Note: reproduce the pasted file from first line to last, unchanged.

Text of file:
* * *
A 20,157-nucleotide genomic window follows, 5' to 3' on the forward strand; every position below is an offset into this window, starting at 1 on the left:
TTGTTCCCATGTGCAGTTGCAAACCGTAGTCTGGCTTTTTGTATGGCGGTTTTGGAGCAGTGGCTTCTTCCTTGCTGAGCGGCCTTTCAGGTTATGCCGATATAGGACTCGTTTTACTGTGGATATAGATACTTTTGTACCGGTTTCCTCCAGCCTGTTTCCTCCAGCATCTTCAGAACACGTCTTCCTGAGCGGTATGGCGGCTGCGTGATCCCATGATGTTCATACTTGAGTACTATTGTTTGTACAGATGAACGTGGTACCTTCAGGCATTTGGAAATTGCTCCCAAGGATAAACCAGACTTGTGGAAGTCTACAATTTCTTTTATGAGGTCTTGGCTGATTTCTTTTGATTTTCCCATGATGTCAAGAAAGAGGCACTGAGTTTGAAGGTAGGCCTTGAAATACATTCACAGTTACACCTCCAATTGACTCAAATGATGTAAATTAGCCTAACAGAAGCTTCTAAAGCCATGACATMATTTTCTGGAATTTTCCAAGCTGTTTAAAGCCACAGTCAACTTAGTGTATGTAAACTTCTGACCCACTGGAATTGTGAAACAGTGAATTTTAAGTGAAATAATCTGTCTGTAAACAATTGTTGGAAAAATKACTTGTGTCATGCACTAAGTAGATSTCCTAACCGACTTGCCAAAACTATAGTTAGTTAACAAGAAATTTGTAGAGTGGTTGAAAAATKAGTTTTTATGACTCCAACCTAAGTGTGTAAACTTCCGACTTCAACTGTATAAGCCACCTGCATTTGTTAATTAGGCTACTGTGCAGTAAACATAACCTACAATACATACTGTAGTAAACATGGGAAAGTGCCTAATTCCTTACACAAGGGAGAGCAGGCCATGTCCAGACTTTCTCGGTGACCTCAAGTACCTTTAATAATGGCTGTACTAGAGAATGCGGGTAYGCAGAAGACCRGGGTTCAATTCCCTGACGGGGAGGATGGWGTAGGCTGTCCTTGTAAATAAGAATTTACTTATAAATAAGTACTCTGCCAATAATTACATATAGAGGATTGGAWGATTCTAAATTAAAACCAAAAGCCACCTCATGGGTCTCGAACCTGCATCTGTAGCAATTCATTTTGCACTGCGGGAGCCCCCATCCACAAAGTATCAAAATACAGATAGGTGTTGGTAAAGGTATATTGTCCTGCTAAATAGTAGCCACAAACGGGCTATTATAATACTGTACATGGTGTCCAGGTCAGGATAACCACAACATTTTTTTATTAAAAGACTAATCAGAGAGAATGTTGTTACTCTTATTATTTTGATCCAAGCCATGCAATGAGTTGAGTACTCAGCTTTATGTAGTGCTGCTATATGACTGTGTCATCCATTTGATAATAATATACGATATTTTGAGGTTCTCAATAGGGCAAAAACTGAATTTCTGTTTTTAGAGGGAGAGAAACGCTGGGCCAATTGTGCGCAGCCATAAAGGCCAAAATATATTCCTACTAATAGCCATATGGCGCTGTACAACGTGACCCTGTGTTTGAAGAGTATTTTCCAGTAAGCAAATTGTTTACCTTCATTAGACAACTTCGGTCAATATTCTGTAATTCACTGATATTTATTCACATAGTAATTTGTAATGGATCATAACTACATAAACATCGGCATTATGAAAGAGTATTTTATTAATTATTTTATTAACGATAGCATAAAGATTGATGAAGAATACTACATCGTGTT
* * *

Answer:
A 20,157-nucleotide genomic window follows, 5' to 3' on the forward strand; every position below is an offset into this window, starting at 1 on the left:
TTGTTCCCATGTGCAGTTGCAAACCGTAGTCTGGCTTTTTGTATGGCGGTTTTGGAGCAGTGGCTTCTTCCTTGCTGAGCGGCCTTTCAGGTTATGCCGATATAGGACTCGTTTTACTGTGGATATAGATACTTTTGTACCGGTTTCCTCCAGCCTGTTTCCTCCAGCATCTTCAGAACACGTCTTCCTGAGCGGTATGGCGGCTGCGTGATCCCATGATGTTCATACTTGAGTACTATTGTTTGTACAGATGAACGTGGTACCTTCAGGCATTTGGAAATTGCTCCCAAGGATAAACCAGACTTGTGGAAGTCTACAATTTCTTTTATGAGGTCTTGGCTGATTTCTTTTGATTTTCCCATGATGTCAAGAAAGAGGCACTGAGTTTGAAGGTAGGCCTTGAAATACATTCACAGTTACACCTCCAATTGACTCAAATGATGTAAATTAGCCTAACAGAAGCTTCTAAAGCCATGACATMATTTTCTGGAATTTTCCAAGCTGTTTAAAGCCACAGTCAACTTAGTGTATGTAAACTTCTGACCCACTGGAATTGTGAAACAGTGAATTTTAAGTGAAATAATCTGTCTGTAAACAATTGTTGGAAAAATKACTTGTGTCATGCACTAAGTAGATSTCCTAACCGACTTGCCAAAACTATAGTTAGTTAACAAGAAATTTGTAGAGTGGTTGAAAAATKAGTTTTTATGACTCCAACCTAAGTGTGTAAACTTCCGACTTCAACTGTATAAGCCACCTGCATTTGTTAATTAGGCTACTGTGCAGTAAACATAACCTACAATACATACTGTAGTAAACATGGGAAAGTGCCTAATTCCTTACACAAGGGAGAGCAGGCCATGTCCAGACTTTCTCGGTGACCTCAAGTACCTTTAATAATGGCTGTACTAGAGAATGCGGGTAYGCAGAAGACCRGGGTTCAATTCCCTGACGGGGAGGATGGWGTAGGCTGTCCTTGTAAATAAGAATTTACTTATAAATAAGTACTCTGCCAATAATTACATATAGAGGATTGGAWGATTCTAAATTAAAACCAAAAGCCACCTCATGGGTCTCGAACCTGCATCTGTAGCAATTCATTTTGCACTGCGGGAGCCCCCATCCACAAAGTATCAAAATACAGATAGGTGTTGGTAAAGGTATATTGTCCTGCTAAATAGTAGCCACAAACGGGCTATTATAATACTGTACATGGTGTCCAGGTCAGGATAACCACAACATTTTTTTATTAAAAGACTAATCAGAGAGAATGTTGTTACTCTTATTATTTTGATCCAAGCCATGCAATGAGTTGAGTACTCAGCTTTATGTAGTGCTGCTATATGACTGTGTCATCCATTTGATAATAATATACGATATTTTGAGGTTCTCAATAGGGCAAAAACTGAATTTCTGTTTTTAGAGGGAGAGAAACGCTGGGCCAATTGTGCGCAGCCATAAAGGCCAAAATATATTCCTACTAATAGCCATATGGCGCTGTACAACGTGACCCTGTGTTTGAAGAGTATTTTCCAGTAAGCAAATTGTTTACCTTCATTAGACAACTTCGGTCAATATTCTGTAATTCACTGATATTTATTCACATAGTAATTTGTAATGGATCATAACTACATAAACATCGGCATTATGAAAGAGTATTTTATTAATTATTTTATTAACGATAGCATAAAGATTGATGAAGAATACTACATCGTGTT